By Alva Mulbah Wolokolie
Despite shortfalls in revenue collection totaling US$17m, Finance Minister Amara Konneh says even if he were to collect all revenues for fiscal year 2013/2014, government would still experience US$7m shortfalls while it also risks a total of US$74m uncollectable revenue that may not be collected by June 30, 2014.
However, Minister Konneh disclosed that Liberia’s economic outlook remains vulnerable to fluctuations in commodity prices particularly for its key exports, rubber and iron ore and China’s decreasing demand for both commodities.
Speaking to the 53rd members of Representatives on Tuesday after they wrote him a letter of summon to give reasons to shortfalls in the budget, Minister Konneh admitted there are challenges in revenue collection and there has been a sharp decline in the global commodity since 2012 which has negatively impacted domestic revenue generation, and this trend, he added is expected to continue over the next five years.
The Minister pointed out that rubber, the key export commodity of the agriculture sector, would be the most affected. On the other hand, prices of the key import commodities, rice and petroleum, have declined and expected to remain so. He said this could upset the lost export revenue with respect to the balance of payment depending on the growth rate of export and import volumes.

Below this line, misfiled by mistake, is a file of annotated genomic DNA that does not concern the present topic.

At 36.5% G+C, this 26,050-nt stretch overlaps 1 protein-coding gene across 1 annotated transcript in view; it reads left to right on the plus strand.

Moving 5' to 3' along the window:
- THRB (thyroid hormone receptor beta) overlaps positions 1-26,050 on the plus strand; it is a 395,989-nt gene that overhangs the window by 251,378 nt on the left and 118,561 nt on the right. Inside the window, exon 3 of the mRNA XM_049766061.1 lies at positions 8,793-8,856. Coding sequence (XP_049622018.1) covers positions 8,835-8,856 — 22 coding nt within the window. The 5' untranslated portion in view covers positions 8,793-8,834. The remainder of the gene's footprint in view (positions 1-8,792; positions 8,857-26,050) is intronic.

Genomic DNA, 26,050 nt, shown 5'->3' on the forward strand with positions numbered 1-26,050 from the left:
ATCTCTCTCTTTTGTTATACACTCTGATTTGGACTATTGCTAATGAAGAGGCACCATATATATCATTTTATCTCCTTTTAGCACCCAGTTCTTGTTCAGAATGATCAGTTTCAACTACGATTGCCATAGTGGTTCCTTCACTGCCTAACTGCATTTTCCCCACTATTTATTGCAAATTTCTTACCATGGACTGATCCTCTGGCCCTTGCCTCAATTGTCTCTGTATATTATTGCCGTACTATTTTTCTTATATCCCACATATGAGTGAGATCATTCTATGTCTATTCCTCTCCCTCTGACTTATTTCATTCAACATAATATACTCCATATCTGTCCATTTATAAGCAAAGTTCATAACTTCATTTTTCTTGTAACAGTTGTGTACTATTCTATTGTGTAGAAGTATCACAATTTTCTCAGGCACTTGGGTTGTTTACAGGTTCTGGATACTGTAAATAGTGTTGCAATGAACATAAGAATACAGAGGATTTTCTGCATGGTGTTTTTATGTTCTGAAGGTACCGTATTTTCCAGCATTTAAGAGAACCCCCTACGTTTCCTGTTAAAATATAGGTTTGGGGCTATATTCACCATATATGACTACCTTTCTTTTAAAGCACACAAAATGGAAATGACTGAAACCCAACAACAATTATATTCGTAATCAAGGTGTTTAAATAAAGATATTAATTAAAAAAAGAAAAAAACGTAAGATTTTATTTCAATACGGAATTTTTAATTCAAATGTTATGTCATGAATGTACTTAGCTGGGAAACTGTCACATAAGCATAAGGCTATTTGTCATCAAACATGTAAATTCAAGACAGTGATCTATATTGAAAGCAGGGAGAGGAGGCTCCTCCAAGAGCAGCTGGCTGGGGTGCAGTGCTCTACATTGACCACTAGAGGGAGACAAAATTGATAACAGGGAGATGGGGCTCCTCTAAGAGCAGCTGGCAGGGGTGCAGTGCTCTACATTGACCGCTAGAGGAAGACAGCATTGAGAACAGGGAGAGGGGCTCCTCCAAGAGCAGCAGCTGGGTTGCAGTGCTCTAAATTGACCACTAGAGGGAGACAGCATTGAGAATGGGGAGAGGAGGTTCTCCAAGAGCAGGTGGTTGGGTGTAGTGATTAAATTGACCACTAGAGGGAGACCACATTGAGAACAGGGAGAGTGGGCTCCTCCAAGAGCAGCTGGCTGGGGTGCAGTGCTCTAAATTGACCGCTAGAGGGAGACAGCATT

“It is my intention to speak candidly, truthfully and in all sincerity, nothing has changed in the last three months, no new Act has been enacted to change the situation. The situation is real and so we need a solution and you are part of this solution,” Konneh told the lawmakers.
Amara Konneh appealed to members of the House of Representatives to put aside separation of power and deal with the issue collectively because the economy of the country is presently going toward the economy of 1989 before the civil crisis.
As regard the exchange rate, Minister Konneh suggested that the monetary issue should be given to authorities at the Central Bank of Liberia (CBL).
He indicated that although the monetary and financial conditions remain favorable, the Liberian dollar depreciated by 19% against the United States dollar in 2013, after having remained broadly stable since 2010.
In his explanatory notes taken from fiscal year 2013/14 revenue fact sheet, the Finance Minister told the lawmakers that when the budget was submitted, the exchange rate used was LD$75.19 to US$1.00.
Now that the exchange rate is around LD$89 to US$1.00, the total impact on the budget for taxes that has been collected in LD$ is US$5m but this amount could increase to about US$7m by the end of the budget year.
Still on the revenue fact sheet, Amara Konneh reminded the House Plenary that the original draft revenue (2013/2014) estimates presented by the Ministry of Finance was US$553,262m, but after budget hearings, additional revenue of US$29,669m was discovered by the National Legislature and added to the revenue envelop.
When this was done, the total projected revenue approved by the National Legislature for 2013/2014 was US$582,931m.